4. Recognize and embrace Interior’s revenue generation activities. Interior is one of the few federal agencies that generates real money for the treasury – from grazing leases to off-shore oil and gas drilling activities, to coal production to Park fees – there’s a vast gamut of money generators, and a major part of your job is to keep the ka-ching going. Hence, decisions you make on tough issues from oil pipeline permits to the regulations governing “fracturing” on the public lands have to balance the environmental concerns against the economic necessities. Trying to strike the right balance is the challenge.

5. Cultivate western governors. Interior is the agency in many western states and you can make real allies out of western governors if you take time to learn about their concerns and keep in constant contact with them.

6. Develop a Critical Issues Management system and focus your time on just those top five issues. You decide what those five are to the extent the White House will let you and then focus on solving the challenges. Yes, current events, something like an especially bad fire season, can divert you, but try to minimize such diversions.

7. Get a handle on and reorganize the Bureau of Indian Affairs. President Obama is the most Native American friendly president in history. This gives you an unprecedented opportunity to sink your teeth into badly needed reforms in one of the historically most poorly run fiefdoms within the department. Virtually every Interior secretary in modern times has been aware of the many problems within the BIA and has chosen to take the “keep the lid on” approach rather than seek real reform. You and President Obama can change that to the benefit of both the taxpayer and the many poorly served Native American tribes. For starters take a look at the success of many of the Alaska Native Regional Corporations to see if that model cannot in a modified form be transferred to the Lower 48.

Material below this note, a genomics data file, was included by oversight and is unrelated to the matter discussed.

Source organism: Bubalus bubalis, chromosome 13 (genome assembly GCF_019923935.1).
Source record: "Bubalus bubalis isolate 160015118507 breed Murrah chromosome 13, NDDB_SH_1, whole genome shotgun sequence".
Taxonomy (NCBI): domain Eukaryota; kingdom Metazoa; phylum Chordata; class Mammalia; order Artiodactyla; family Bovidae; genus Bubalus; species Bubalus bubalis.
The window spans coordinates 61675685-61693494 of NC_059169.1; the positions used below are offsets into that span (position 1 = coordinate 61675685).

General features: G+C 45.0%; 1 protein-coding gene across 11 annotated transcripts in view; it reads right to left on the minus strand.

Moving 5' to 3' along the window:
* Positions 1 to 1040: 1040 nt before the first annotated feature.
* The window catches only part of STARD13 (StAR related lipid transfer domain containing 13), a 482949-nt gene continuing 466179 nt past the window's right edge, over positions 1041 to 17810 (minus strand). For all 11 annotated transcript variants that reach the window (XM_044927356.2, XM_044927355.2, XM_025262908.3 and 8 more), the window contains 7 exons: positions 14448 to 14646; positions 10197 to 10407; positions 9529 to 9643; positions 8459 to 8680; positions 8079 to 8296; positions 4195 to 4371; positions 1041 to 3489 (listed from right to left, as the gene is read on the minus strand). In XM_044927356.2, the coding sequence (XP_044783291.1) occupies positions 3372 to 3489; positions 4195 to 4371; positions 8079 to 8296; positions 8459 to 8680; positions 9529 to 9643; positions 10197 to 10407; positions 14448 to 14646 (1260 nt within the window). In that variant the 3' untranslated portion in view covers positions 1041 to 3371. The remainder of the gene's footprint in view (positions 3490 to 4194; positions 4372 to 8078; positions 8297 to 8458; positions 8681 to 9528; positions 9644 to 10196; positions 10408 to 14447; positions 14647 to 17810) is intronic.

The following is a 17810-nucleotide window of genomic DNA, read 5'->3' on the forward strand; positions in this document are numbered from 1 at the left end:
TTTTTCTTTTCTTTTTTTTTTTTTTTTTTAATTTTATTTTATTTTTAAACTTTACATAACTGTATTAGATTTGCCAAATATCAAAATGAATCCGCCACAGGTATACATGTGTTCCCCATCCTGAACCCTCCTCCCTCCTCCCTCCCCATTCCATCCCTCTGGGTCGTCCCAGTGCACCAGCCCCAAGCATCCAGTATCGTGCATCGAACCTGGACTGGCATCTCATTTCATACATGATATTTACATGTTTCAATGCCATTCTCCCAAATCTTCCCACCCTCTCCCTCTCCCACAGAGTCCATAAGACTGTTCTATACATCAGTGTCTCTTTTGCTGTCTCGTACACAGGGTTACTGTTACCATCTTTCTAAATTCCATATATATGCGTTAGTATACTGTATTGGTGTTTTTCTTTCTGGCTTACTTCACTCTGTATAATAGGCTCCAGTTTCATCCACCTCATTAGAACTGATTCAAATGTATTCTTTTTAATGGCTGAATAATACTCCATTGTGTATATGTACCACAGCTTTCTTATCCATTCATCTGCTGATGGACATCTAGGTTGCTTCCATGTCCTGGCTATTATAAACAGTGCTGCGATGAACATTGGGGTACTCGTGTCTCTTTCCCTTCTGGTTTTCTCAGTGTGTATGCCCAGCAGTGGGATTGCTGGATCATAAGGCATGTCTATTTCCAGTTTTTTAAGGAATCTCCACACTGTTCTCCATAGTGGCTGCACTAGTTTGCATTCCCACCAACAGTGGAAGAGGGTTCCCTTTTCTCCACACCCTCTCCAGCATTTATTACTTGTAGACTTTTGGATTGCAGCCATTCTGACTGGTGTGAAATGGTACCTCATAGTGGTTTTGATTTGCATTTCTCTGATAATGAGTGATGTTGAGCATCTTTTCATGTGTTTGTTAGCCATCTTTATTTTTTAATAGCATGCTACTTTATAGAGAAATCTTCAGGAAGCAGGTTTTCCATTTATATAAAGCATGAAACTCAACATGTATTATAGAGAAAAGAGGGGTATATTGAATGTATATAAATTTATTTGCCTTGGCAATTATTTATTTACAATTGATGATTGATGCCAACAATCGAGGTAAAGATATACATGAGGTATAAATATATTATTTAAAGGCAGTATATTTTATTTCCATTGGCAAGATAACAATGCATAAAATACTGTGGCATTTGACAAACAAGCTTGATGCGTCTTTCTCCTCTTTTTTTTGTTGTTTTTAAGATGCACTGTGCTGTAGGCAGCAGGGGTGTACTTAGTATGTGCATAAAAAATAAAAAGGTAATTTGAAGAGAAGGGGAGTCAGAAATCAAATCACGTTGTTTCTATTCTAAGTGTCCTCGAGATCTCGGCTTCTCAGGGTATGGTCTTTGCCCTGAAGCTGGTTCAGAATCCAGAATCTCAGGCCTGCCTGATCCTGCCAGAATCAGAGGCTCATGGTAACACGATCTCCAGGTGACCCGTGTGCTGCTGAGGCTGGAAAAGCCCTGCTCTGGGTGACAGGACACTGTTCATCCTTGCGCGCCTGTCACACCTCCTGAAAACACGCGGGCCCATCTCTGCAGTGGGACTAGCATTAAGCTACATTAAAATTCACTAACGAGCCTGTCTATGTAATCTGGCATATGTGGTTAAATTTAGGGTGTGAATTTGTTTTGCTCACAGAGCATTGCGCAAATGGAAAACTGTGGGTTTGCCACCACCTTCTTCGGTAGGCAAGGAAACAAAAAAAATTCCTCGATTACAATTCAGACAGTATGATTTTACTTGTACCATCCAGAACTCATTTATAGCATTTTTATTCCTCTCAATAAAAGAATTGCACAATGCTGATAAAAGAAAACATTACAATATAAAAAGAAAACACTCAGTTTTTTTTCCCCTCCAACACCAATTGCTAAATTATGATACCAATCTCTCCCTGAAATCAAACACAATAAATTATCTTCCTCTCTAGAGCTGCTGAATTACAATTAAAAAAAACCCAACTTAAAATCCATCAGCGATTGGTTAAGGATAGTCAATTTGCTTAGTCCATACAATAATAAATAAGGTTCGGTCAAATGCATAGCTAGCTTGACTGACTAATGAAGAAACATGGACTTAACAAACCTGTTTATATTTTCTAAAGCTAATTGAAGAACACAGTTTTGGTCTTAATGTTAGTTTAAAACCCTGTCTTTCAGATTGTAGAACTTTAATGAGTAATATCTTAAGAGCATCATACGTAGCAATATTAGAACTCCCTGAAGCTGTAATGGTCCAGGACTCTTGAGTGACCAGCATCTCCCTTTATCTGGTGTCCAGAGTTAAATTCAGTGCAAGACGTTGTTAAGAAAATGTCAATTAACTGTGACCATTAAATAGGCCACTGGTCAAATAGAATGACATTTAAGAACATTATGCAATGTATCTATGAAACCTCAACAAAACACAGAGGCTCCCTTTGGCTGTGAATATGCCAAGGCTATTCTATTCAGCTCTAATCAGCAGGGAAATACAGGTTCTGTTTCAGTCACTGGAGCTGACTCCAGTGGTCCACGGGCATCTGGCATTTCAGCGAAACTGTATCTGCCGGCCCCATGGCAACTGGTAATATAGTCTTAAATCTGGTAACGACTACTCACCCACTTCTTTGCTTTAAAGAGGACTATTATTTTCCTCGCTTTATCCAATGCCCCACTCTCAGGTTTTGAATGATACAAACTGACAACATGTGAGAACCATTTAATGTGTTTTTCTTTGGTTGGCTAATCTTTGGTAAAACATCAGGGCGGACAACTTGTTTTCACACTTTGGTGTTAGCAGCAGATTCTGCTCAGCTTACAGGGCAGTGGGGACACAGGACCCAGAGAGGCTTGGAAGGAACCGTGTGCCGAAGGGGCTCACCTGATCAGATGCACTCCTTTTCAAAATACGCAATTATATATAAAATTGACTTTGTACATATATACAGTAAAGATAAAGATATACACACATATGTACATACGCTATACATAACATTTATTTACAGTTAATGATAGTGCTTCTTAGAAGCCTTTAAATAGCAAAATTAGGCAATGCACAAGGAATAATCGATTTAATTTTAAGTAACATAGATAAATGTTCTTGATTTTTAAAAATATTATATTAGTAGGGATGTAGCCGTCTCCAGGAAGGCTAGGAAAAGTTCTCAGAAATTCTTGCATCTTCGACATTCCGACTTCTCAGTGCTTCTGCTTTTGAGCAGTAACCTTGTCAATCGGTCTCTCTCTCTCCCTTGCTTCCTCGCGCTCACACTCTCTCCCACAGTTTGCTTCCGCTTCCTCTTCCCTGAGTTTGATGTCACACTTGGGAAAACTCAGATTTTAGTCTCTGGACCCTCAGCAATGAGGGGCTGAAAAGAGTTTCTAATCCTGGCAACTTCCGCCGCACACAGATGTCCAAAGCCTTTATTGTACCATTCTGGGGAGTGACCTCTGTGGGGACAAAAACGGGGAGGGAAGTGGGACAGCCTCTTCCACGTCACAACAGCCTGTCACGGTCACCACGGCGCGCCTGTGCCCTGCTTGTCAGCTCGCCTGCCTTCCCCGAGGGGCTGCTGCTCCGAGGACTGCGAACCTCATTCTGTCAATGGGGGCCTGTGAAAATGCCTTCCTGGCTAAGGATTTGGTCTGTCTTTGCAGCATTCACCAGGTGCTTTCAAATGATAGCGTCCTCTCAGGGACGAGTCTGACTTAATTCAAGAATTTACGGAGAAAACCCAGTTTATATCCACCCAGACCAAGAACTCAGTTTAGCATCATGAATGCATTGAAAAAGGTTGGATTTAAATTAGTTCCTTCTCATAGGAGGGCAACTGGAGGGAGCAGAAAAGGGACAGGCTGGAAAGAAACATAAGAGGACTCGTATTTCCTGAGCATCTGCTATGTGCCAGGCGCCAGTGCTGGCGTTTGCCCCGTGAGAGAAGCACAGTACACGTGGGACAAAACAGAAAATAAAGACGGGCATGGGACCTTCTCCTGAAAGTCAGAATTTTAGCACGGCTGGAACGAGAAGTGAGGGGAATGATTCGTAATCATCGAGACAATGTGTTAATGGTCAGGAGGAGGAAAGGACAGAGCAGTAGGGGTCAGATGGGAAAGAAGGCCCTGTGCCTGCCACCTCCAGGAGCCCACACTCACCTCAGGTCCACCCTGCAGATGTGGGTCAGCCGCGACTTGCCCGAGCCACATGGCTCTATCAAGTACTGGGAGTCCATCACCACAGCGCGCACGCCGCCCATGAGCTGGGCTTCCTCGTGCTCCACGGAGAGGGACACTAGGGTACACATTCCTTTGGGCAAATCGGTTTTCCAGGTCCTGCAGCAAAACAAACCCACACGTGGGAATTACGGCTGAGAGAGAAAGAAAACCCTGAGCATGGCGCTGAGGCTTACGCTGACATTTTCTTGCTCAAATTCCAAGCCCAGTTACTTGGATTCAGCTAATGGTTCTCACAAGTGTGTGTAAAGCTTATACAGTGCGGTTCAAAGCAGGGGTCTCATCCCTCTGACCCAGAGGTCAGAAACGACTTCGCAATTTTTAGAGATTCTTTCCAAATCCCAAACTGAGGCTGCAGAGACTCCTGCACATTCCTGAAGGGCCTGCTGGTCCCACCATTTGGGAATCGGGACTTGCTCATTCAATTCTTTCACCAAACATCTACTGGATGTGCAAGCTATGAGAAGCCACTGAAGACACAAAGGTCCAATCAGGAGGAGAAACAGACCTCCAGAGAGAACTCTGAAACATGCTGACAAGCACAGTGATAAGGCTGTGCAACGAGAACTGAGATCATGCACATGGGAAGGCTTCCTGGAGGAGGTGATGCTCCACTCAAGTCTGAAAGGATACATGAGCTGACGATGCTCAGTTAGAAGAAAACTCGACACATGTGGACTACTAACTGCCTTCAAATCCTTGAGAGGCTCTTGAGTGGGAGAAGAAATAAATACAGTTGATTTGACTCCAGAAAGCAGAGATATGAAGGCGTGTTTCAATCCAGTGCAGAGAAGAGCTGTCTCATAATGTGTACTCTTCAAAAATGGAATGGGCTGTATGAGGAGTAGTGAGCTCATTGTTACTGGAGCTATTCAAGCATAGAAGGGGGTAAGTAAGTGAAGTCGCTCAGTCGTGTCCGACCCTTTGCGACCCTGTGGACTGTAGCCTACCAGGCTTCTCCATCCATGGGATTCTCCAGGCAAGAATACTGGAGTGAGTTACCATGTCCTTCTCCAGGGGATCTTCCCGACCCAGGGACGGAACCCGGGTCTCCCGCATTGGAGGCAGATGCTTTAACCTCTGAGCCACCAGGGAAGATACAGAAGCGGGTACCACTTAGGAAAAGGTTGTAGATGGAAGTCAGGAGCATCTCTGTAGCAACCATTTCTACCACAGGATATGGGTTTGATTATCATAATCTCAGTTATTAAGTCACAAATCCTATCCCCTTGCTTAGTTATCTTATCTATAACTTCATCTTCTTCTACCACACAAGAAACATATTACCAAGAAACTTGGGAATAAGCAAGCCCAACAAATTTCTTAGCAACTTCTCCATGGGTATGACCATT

You do these seven, Secretary Jewell, and you’ll be a successful Interior
secretary. With respect and best wishes. . . .

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Carlson

mendiola MARK
MENDIOLA

 
Reports

A version of this article originally appeared in Green Markets.

The Bureau of Land Management has given Monsanto until the end of May to submit a corrective action report in regards to an earthen holding pond leaking three million gallons of water onto a meadow near its new Blackfoot Bridge Mine in southeastern Idaho’s phosphate-rich Caribou County.

The March 29 breach along a spillway conduit in a catch basin created a 150-foot-long sediment plume on the wetland, but recent testing of the water showed no elevated selenium levels, said Randy Vranes, Monsanto’s mineral operations manager. State and federal regulatory agencies were alerted to the pond failure.

Selenium is a toxic byproduct created when water reacts with phosphate waste rock or overburden. The catch basin is designed to allow for the controlled release of natural runoff and snow melt water into the meadow.